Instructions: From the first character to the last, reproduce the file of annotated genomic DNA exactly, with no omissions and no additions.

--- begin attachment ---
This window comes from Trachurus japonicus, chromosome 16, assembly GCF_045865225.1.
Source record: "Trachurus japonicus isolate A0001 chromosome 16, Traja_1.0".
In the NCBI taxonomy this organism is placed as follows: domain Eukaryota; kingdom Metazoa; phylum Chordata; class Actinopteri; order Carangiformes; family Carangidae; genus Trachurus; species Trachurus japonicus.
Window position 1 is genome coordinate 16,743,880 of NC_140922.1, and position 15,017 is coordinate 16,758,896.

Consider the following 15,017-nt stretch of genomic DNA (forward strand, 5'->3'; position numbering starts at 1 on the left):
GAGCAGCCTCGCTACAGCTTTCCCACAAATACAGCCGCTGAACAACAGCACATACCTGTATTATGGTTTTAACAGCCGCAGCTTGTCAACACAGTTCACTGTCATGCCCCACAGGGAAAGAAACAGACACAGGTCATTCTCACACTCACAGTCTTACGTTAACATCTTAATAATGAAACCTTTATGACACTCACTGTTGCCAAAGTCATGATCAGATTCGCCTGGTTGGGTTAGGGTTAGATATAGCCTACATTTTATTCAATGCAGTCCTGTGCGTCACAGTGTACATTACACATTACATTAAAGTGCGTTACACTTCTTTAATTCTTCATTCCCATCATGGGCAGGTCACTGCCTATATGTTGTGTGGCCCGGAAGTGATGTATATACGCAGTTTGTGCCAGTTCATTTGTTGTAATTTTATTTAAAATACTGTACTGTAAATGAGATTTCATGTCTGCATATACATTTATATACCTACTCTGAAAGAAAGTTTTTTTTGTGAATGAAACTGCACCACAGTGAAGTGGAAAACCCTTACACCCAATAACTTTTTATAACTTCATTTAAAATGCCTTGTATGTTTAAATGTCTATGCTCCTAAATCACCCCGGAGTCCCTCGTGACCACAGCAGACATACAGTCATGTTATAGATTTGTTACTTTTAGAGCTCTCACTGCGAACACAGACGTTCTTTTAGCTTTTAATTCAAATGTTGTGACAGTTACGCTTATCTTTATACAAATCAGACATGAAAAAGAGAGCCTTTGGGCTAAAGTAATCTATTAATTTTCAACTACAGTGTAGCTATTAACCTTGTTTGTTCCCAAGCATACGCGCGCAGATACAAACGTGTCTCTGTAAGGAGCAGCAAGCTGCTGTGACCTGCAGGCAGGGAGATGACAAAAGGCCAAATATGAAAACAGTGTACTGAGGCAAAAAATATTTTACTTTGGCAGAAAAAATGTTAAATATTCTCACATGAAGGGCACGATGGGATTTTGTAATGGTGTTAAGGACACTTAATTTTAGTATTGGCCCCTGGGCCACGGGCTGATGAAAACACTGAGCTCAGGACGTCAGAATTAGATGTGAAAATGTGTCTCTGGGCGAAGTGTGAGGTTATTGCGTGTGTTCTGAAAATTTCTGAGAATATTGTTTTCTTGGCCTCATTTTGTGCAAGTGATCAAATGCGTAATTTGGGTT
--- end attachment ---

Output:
This window comes from Trachurus japonicus, chromosome 16, assembly GCF_045865225.1.
Source record: "Trachurus japonicus isolate A0001 chromosome 16, Traja_1.0".
In the NCBI taxonomy this organism is placed as follows: domain Eukaryota; kingdom Metazoa; phylum Chordata; class Actinopteri; order Carangiformes; family Carangidae; genus Trachurus; species Trachurus japonicus.
Window position 1 is genome coordinate 16,743,880 of NC_140922.1, and position 15,017 is coordinate 16,758,896.

Consider the following 15,017-nt stretch of genomic DNA (forward strand, 5'->3'; position numbering starts at 1 on the left):
GAGCAGCCTCGCTACAGCTTTCCCACAAATACAGCCGCTGAACAACAGCACATACCTGTATTATGGTTTTAACAGCCGCAGCTTGTCAACACAGTTCACTGTCATGCCCCACAGGGAAAGAAACAGACACAGGTCATTCTCACACTCACAGTCTTACGTTAACATCTTAATAATGAAACCTTTATGACACTCACTGTTGCCAAAGTCATGATCAGATTCGCCTGGTTGGGTTAGGGTTAGATATAGCCTACATTTTATTCAATGCAGTCCTGTGCGTCACAGTGTACATTACACATTACATTAAAGTGCGTTACACTTCTTTAATTCTTCATTCCCATCATGGGCAGGTCACTGCCTATATGTTGTGTGGCCCGGAAGTGATGTATATACGCAGTTTGTGCCAGTTCATTTGTTGTAATTTTATTTAAAATACTGTACTGTAAATGAGATTTCATGTCTGCATATACATTTATATACCTACTCTGAAAGAAAGTTTTTTTTGTGAATGAAACTGCACCACAGTGAAGTGGAAAACCCTTACACCCAATAACTTTTTATAACTTCATTTAAAATGCCTTGTATGTTTAAATGTCTATGCTCCTAAATCACCCCGGAGTCCCTCGTGACCACAGCAGACATACAGTCATGTTATAGATTTGTTACTTTTAGAGCTCTCACTGCGAACACAGACGTTCTTTTAGCTTTTAATTCAAATGTTGTGACAGTTACGCTTATCTTTATACAAATCAGACATGAAAAAGAGAGCCTTTGGGCTAAAGTAATCTATTAATTTTCAACTACAGTGTAGCTATTAACCTTGTTTGTTCCCAAGCATACGCGCGCAGATACAAACGTGTCTCTGTAAGGAGCAGCAAGCTGCTGTGACCTGCAGGCAGGGAGATGACAAAAGGCCAAATATGAAAACAGTGTACTGAGGCAAAAAATATTTTACTTTGGCAGAAAAAATGTTAAATATTCTCACATGAAGGGCACGATGGGATTTTGTAATGGTGTTAAGGACACTTAATTTTAGTATTGGCCCCTGGGCCACGGGCTGATGAAAACACTGAGCTCAGGACGTCAGAATTAGATGTGAAAATGTGTCTCTGGGCGAAGTGTGAGGTTATTGCGTGTGTTCTGAAAATTTCTGAGAATATTGTTTTCTTGGCCTCATTTTGTGCAAGTGATCAAATGCGTAATTTGGGTT